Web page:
|kinematic viscosity||m2 / s|
|n||wave number||1 / m|
PROPER USE OF UNITS OF MEASURE
- Converting to or from SI units in the wrong direction
- Confusing mass and weight, and the units for each
- Mixing up Short Scale numbering with Long Scale numbering
- Confusing milli, micro, and mega
- Confusing force with pressure
- Confusing heat with temperature
- Using non-SI units
- Forgetting to square or cube the units when squaring or cubing the amount
- Confusing similar units in magnetism, light, and radiant energy
Units of measure are often used wrong. Here are tips on using them right:
Pronouncing the prefixes right:
|deka||like the company Decca||deci||as in decimal|
|hecto||heck-toe||centi||as in sentiment|
|kilo||kill-o (not keel-o)||milli||as in military|
|mega||as in megaphone||micro||as in microphone|
|giga||jigga (not gigga)||nano||nan-no (a as in ant)|
|tera||as in terrace||pico||peek-o|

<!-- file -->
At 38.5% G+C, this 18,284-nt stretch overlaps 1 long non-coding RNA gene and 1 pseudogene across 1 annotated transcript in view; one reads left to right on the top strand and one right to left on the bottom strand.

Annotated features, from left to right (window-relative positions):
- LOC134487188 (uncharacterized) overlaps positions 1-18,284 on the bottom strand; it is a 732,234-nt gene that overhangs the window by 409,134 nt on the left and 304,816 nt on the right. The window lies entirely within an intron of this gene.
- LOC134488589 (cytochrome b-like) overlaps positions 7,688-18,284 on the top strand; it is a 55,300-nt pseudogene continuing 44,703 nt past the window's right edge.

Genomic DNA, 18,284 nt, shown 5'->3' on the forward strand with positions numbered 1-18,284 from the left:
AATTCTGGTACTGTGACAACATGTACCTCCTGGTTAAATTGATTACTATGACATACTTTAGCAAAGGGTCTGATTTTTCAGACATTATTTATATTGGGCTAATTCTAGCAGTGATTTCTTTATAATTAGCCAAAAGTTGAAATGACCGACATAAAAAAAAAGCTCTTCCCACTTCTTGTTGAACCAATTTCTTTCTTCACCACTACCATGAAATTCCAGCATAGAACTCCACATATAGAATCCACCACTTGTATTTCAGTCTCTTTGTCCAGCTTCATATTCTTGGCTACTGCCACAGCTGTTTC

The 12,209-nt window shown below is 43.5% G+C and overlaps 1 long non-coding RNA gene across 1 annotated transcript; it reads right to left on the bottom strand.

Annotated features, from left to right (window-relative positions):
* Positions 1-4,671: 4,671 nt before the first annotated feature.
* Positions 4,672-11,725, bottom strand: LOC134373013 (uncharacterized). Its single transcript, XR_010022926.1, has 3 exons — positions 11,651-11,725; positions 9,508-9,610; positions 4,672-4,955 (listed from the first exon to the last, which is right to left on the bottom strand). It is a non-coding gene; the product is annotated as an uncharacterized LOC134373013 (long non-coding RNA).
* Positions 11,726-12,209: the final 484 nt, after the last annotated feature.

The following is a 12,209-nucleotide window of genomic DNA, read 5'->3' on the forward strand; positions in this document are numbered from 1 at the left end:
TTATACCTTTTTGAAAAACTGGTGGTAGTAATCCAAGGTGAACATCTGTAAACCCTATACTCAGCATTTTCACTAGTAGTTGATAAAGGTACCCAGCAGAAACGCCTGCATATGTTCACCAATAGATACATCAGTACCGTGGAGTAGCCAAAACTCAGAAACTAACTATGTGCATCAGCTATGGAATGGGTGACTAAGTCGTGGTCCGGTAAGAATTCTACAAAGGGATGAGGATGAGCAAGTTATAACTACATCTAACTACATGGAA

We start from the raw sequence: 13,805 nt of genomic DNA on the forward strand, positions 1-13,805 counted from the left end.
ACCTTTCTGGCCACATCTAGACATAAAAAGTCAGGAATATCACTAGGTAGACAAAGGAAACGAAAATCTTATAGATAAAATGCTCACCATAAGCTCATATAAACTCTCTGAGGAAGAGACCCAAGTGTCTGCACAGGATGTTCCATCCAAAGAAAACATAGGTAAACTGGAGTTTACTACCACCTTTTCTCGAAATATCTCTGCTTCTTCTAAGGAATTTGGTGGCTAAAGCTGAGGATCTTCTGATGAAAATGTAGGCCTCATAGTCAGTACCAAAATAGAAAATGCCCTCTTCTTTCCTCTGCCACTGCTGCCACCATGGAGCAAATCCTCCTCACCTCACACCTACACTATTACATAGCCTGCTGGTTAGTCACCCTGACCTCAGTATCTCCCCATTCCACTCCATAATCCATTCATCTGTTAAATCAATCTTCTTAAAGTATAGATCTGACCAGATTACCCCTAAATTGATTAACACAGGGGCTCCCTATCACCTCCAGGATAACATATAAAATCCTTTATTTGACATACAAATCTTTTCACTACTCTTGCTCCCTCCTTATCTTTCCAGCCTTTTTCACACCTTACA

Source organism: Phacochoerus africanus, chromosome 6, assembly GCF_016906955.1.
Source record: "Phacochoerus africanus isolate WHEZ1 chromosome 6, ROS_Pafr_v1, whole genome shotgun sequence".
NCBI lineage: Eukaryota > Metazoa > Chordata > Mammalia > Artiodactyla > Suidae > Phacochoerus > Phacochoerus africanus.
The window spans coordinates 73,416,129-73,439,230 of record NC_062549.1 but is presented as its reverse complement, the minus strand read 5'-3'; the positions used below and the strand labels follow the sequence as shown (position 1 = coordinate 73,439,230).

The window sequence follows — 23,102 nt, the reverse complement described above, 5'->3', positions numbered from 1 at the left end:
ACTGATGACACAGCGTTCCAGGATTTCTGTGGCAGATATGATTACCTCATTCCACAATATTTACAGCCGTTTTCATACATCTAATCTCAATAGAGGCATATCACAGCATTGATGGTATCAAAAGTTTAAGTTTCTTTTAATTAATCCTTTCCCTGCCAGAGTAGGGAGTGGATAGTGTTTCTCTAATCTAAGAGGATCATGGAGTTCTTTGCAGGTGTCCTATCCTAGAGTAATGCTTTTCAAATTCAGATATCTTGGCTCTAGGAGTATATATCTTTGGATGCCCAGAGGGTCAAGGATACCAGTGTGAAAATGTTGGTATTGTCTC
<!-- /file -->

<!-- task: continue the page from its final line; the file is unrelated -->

|peta||as in petal||femto||fem-toe (as in feminine)|
|exa||ex-uh||atto||as in anatomy|
|zetta||zet-tuh||zepto||zep-toe (think of a Marx brother)|
|yotta||rhymes with gotta||yocto||yock-toe|
Some people just can't get straight the difference between mass, weight, force, and
pressure. Here are the correct uses and some examples of incorrect use:
- Mass is the amount of matter in something. Mass must not be confused with weight.
Weight is the force gravity places on a mass. The two are very different. A space shuttle
always has mass, but in space, it has no weight. On the moon, the mass of an 86 Kg man
is 86 Kg, but that 190 lb man weighs only 31 pounds on the moon.
- Confusion comes from the fact that the mass unit (kilogram) is commonly used in the
metric system, but the force unit is more common in the English system. Conversion factors
between the two are good only at sea level on the surface of the earth. At any other
altitude, or on any other planet, the published conversion factors are wrong.
- The gram is the metric unit of mass. It measures the amount of matter in something.
The gram must never be used to indicate weight, force, or pressure. The
kilogram is the MKS (Meter-Kilogram-Second) standard unit of mass.
- The newton is the MKS unit of force. It is used for weight, force, and tension.
It must never be used for mass or pressure. At sea level on the surface of the earth, one
kilogram weighs 9.8 newtons.
- The dyne is the CGS (Centimeter-Gram-Second) unit of force. It is equal to one